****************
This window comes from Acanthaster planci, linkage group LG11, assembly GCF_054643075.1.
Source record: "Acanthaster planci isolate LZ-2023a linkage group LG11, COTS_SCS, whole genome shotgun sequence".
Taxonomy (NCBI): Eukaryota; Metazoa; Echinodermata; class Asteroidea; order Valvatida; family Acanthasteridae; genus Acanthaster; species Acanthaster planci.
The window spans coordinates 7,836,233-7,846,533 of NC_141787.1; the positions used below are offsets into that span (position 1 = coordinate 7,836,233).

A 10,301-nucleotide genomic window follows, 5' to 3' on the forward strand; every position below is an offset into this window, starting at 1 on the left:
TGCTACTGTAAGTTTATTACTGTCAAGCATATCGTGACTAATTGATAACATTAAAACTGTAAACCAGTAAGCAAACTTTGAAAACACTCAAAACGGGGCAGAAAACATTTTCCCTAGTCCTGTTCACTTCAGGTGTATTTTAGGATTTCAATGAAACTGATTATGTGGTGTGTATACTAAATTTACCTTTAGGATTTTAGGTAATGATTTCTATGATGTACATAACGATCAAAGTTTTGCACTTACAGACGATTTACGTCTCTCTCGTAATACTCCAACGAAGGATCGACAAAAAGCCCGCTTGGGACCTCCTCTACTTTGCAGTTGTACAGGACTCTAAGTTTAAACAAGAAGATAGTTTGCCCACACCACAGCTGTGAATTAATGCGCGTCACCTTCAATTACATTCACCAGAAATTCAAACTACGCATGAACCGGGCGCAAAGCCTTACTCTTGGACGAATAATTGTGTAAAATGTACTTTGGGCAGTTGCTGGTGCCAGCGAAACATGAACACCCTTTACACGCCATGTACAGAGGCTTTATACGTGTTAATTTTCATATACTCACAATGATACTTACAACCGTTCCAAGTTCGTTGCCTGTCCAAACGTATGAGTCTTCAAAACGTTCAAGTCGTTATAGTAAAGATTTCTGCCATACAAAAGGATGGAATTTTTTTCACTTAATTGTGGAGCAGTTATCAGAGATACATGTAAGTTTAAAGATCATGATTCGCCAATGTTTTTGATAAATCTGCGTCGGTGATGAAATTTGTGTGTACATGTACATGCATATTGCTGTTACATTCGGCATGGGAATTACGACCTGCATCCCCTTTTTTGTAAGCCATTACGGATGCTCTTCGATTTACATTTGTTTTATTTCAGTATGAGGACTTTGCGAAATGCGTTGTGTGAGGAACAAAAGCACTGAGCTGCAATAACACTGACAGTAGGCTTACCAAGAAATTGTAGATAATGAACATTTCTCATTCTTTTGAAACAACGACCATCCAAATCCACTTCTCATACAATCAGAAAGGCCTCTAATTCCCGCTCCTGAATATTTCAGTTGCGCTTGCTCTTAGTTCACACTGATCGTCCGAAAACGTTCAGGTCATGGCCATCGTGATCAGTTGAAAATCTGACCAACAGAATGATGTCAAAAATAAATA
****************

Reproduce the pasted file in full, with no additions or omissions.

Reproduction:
This window comes from Acanthaster planci, linkage group LG11, assembly GCF_054643075.1.
Source record: "Acanthaster planci isolate LZ-2023a linkage group LG11, COTS_SCS, whole genome shotgun sequence".
Taxonomy (NCBI): Eukaryota; Metazoa; Echinodermata; class Asteroidea; order Valvatida; family Acanthasteridae; genus Acanthaster; species Acanthaster planci.
The window spans coordinates 7,836,233-7,846,533 of NC_141787.1; the positions used below are offsets into that span (position 1 = coordinate 7,836,233).

A 10,301-nucleotide genomic window follows, 5' to 3' on the forward strand; every position below is an offset into this window, starting at 1 on the left:
TGCTACTGTAAGTTTATTACTGTCAAGCATATCGTGACTAATTGATAACATTAAAACTGTAAACCAGTAAGCAAACTTTGAAAACACTCAAAACGGGGCAGAAAACATTTTCCCTAGTCCTGTTCACTTCAGGTGTATTTTAGGATTTCAATGAAACTGATTATGTGGTGTGTATACTAAATTTACCTTTAGGATTTTAGGTAATGATTTCTATGATGTACATAACGATCAAAGTTTTGCACTTACAGACGATTTACGTCTCTCTCGTAATACTCCAACGAAGGATCGACAAAAAGCCCGCTTGGGACCTCCTCTACTTTGCAGTTGTACAGGACTCTAAGTTTAAACAAGAAGATAGTTTGCCCACACCACAGCTGTGAATTAATGCGCGTCACCTTCAATTACATTCACCAGAAATTCAAACTACGCATGAACCGGGCGCAAAGCCTTACTCTTGGACGAATAATTGTGTAAAATGTACTTTGGGCAGTTGCTGGTGCCAGCGAAACATGAACACCCTTTACACGCCATGTACAGAGGCTTTATACGTGTTAATTTTCATATACTCACAATGATACTTACAACCGTTCCAAGTTCGTTGCCTGTCCAAACGTATGAGTCTTCAAAACGTTCAAGTCGTTATAGTAAAGATTTCTGCCATACAAAAGGATGGAATTTTTTTCACTTAATTGTGGAGCAGTTATCAGAGATACATGTAAGTTTAAAGATCATGATTCGCCAATGTTTTTGATAAATCTGCGTCGGTGATGAAATTTGTGTGTACATGTACATGCATATTGCTGTTACATTCGGCATGGGAATTACGACCTGCATCCCCTTTTTTGTAAGCCATTACGGATGCTCTTCGATTTACATTTGTTTTATTTCAGTATGAGGACTTTGCGAAATGCGTTGTGTGAGGAACAAAAGCACTGAGCTGCAATAACACTGACAGTAGGCTTACCAAGAAATTGTAGATAATGAACATTTCTCATTCTTTTGAAACAACGACCATCCAAATCCACTTCTCATACAATCAGAAAGGCCTCTAATTCCCGCTCCTGAATATTTCAGTTGCGCTTGCTCTTAGTTCACACTGATCGTCCGAAAACGTTCAGGTCATGGCCATCGTGATCAGTTGAAAATCTGACCAACAGAATGATGTCAAAAATAAATA